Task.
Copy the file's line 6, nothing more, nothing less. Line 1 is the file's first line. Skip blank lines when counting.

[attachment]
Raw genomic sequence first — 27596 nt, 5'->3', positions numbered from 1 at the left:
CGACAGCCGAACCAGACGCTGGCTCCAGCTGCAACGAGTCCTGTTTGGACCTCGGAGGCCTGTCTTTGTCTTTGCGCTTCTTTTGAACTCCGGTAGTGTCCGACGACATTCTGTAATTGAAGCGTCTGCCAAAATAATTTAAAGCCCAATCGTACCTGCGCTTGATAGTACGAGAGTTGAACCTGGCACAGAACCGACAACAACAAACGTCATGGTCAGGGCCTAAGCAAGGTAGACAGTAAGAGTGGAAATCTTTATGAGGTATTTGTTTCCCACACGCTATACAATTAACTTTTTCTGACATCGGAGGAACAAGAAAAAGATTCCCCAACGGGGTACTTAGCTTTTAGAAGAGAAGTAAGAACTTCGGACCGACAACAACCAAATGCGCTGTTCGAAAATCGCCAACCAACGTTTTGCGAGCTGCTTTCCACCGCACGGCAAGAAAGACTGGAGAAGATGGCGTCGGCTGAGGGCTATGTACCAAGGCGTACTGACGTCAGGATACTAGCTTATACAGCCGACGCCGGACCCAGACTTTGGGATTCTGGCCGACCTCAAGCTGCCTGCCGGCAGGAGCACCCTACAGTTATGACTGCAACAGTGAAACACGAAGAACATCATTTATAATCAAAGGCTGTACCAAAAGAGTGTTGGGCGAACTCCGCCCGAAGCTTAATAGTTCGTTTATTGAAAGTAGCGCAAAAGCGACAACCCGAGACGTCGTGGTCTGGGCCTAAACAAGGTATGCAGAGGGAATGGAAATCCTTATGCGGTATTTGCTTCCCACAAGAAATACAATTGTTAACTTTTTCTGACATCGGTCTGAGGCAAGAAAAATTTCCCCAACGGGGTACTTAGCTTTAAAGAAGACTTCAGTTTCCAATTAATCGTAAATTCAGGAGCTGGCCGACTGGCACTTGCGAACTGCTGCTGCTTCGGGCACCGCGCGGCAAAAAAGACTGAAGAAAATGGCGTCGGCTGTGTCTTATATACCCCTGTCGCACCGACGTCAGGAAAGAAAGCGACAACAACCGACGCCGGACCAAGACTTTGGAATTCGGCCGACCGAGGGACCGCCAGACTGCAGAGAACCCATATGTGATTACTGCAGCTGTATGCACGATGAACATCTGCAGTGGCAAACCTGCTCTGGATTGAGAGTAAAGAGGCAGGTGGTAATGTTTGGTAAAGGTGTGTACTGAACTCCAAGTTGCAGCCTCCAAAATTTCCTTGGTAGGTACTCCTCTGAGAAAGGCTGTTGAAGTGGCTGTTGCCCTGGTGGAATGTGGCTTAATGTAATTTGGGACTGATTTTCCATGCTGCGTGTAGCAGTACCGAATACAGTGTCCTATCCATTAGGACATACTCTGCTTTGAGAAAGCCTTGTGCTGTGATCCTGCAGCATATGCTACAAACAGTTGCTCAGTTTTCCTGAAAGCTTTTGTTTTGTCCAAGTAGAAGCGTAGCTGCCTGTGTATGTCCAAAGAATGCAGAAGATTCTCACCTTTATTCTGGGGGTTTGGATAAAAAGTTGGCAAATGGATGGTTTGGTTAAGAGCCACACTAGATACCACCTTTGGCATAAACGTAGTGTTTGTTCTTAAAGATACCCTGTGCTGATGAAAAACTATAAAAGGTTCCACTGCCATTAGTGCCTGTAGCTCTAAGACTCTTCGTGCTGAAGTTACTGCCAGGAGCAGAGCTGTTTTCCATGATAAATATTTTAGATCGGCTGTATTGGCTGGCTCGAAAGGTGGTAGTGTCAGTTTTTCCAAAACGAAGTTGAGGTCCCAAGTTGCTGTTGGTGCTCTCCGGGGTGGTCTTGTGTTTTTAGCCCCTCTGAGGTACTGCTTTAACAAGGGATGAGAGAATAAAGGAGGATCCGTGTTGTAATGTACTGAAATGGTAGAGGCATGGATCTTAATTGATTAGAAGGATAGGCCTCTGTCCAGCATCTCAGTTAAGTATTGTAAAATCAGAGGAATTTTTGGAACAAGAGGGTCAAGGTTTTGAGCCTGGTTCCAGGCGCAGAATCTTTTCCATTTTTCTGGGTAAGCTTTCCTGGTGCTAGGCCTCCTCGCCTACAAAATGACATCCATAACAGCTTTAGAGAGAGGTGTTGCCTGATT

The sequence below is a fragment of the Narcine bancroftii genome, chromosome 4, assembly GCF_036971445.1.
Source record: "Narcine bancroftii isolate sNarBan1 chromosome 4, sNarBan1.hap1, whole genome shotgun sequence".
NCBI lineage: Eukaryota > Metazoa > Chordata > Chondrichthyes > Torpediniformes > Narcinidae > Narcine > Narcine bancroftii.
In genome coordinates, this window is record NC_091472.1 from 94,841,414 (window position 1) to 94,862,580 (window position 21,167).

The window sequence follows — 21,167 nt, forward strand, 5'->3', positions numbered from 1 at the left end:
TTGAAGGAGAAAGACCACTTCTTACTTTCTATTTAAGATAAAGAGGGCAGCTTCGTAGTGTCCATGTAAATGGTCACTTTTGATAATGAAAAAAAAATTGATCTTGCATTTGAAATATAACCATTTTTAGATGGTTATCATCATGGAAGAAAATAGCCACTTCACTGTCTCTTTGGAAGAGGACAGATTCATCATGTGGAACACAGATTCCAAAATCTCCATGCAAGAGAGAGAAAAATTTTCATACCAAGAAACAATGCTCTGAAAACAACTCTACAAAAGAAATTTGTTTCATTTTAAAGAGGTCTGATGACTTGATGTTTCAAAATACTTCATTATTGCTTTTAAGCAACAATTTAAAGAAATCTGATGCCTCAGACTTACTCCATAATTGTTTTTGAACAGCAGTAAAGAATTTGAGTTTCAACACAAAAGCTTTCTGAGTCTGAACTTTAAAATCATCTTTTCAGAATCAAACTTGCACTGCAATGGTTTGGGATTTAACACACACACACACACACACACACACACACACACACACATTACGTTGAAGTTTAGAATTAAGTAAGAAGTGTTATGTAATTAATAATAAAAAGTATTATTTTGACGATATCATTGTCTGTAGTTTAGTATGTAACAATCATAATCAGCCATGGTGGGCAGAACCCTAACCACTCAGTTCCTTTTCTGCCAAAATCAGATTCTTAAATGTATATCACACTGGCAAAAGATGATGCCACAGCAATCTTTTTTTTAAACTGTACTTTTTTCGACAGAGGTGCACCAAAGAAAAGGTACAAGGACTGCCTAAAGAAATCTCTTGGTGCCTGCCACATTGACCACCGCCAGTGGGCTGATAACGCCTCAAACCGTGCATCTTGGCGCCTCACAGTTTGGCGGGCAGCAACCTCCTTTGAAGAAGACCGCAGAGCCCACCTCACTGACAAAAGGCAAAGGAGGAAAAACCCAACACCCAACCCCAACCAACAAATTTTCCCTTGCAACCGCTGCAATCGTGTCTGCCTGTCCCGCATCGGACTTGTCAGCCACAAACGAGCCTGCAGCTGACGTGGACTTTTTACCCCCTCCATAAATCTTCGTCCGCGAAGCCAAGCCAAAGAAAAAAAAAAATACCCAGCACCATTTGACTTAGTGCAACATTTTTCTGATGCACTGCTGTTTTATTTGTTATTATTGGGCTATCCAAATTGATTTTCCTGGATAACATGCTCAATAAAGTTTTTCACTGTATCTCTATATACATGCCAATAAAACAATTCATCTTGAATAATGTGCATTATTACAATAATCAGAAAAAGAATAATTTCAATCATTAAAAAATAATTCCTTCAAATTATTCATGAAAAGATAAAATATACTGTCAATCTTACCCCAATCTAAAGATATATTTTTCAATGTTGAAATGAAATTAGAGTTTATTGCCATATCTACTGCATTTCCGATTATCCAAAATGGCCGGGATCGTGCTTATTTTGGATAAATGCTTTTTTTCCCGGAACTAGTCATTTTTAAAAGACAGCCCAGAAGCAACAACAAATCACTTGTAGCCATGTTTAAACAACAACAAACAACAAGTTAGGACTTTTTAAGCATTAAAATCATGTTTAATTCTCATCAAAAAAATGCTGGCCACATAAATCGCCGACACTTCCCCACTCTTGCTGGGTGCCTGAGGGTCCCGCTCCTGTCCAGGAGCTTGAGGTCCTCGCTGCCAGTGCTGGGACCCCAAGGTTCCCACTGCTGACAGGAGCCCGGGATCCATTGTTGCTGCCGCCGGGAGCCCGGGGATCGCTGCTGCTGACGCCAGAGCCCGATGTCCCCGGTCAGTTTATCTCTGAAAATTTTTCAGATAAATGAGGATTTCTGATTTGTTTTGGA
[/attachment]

In genome coordinates, this window is record NC_091472.1 from 94,841,414 (window position 1) to 94,862,580 (window position 21,167).